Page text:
EC farmers seek private protection

Private security guards will be brought into farming communities in the Eastern Cape amid a surge in criminal attacks and an outcry from farmers that police are not doing enough.

LUCKY TO BE ALIVE: Igoda area farmer Basil Peinke at the electric fence where robbers dropped some coins while trying to scale the perimeter prior to an attack Picture: MARK ANDREWS

Agri-Eastern Cape chairman Douglas Stern said yesterday: “We have decided to now be vigilant and organise our own private security and protect ourselves as a collective. We know police are stretched and cannot be visible in all the areas where there are farms.”

He said farming communities would also start forming “visible patrols” because crime syndicates were targeting farmers in remote areas.

Mvusiwekhaya Sicwetsha, spokesman for the provincial department of rural development and agrarian reform, urged farmers not to go it alone.

“We should all work together to eradicate this violence occurring in the rural and farming communities of our country,” Sicwetsha said.

Stern said attacks were happening weekly. Farms had been attacked near East London, in the Great Kei, Stutterheim and Aliwal North.

On Friday, 47-year-old Great Kei farmer Jason Winrow was gunned down at his Blue Water farm.

His Toyota Hilux bakkie, a cellphone and his wallet were stolen.

In another incident last week near Cove Rock west of East London, 66-year old pineapple farmer Basil Peinke and his wife were threatened with guns and knives when four men stormed into their farmhouse and robbed them of cash, computers, cellphones and clothes.

East London police spokeswoman Warrant Officer Hazel Mqala said police were investigating.

Stern said Stutterheim farmer Robbie Blaine had been attacked recently.

“When Robbie heard his dogs barking he went outside to see what was happening. When he left the house he was confronted by a group of men armed with knives.

“Fortunately when they attempted to bind Robbie they did a poor job and he was able to break loose and flee to his farmworkers to get help.

“This surge in attacks is of great concern. The cause of these attacks is economic. It is often items which can be resold that are stolen.

“In Mr Winrow’s case there was most likely a false belief that he would be carrying the money that he made from delivering chickens.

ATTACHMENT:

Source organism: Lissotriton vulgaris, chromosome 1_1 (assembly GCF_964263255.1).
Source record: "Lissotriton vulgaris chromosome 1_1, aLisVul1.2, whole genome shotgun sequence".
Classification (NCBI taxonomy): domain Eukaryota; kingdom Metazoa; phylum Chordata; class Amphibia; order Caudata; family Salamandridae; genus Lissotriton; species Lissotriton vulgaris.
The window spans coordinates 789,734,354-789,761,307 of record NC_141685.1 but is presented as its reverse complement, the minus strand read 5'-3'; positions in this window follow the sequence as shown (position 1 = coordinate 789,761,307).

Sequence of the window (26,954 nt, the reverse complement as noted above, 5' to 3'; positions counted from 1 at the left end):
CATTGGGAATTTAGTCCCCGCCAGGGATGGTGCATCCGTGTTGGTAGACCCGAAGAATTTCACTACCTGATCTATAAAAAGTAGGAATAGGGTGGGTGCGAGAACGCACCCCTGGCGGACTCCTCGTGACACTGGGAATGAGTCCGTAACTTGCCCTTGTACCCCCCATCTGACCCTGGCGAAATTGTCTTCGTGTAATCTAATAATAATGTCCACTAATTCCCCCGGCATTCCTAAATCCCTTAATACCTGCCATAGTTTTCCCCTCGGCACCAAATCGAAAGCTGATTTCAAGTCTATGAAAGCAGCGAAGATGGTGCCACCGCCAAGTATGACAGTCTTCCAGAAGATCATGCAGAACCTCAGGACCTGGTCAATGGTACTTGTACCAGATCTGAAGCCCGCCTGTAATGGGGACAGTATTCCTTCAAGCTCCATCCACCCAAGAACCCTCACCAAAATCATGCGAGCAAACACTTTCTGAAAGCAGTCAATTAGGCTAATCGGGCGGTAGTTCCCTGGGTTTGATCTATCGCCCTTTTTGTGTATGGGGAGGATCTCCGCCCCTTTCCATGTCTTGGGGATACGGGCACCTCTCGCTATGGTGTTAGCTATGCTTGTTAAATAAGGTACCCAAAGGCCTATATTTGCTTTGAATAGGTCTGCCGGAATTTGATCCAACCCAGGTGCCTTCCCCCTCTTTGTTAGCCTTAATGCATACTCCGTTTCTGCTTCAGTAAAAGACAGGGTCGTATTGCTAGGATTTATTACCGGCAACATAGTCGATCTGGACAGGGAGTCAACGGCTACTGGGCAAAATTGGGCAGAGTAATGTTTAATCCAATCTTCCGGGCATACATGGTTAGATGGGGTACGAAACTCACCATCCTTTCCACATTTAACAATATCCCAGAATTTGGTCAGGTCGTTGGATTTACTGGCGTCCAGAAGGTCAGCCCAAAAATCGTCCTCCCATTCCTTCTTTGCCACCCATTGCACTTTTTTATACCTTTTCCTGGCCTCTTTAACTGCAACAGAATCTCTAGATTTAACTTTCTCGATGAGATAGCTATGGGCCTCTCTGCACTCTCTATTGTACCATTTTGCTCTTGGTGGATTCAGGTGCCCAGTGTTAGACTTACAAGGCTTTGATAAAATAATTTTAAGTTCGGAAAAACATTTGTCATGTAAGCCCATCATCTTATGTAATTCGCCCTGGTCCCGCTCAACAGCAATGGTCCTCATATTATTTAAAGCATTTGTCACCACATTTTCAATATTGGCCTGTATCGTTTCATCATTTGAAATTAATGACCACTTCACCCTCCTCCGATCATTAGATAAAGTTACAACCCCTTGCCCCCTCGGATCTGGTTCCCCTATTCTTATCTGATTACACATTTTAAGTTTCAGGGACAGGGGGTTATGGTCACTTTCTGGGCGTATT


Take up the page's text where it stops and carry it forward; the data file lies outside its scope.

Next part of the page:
“To prevent these attacks, we need to work with the police to create a visual presence which will scare off attackers.”

A Dispatch team yesterday visited Peinke’s farm, where he said they thought they were going to die.

“I came home at around 5.15pm. It was still light outside. They must have slipped in behind me before the gate closed without me noticing.

“As I was about to get in the shower I heard my doorbell ring. I thought it was my son, but when I opened the door there were two men with pistols. One of them put his gun in my mouth.”

Two more men were armed with knives.

“They told me not to do anything but I grabbed them and shouted for my wife, so they pushed me down and hit me with a bat.

“Then they went to get my wife and told me if I didn’t do what they wanted they were going to kill her.

“I softened as soon as I saw my wife in danger.

“I don’t care what happens to me but I couldn’t stand my family getting hurt. The gun was fully cocked and the hammer all the way back the entire time, that gun could have gone off at any moment.”

Peinke’s wife is suffering from a life-threatening illness and had returned from hospital the day before.

“I told them to take whatever they wanted and my wife started praying, she prayed loudly the whole time.

“They kept shouting that they wanted money and guns, so I opened my safes and told them to take everything, I even let them know there were keys in the vehicles outside.

“They seemed very professional. They all wore latex gloves and balaclavas except one who didn’t seem to care about hiding his face. That man was the most violent and seemed to really want to hurt me.”

The couple were tied up in the children’s room and threatened with death if they tried to escape.

Peinke said: “I wasn’t tied very well, it was almost like they wanted me to run or try something stupid.

“As I started to loosen the knot the door opened and one of them started demanding that I come with him to open the electric gate.

“I didn’t want to leave my wife so I showed him that I could open the gate [with a remote] from the room, thankfully he was OK with this.”

The group eventually fled with a .22 pistol, four laptops, a cellphone and a substantial sum of money.

By ASANDA NINI and TYLER RIDDIN – DispatchLIVE

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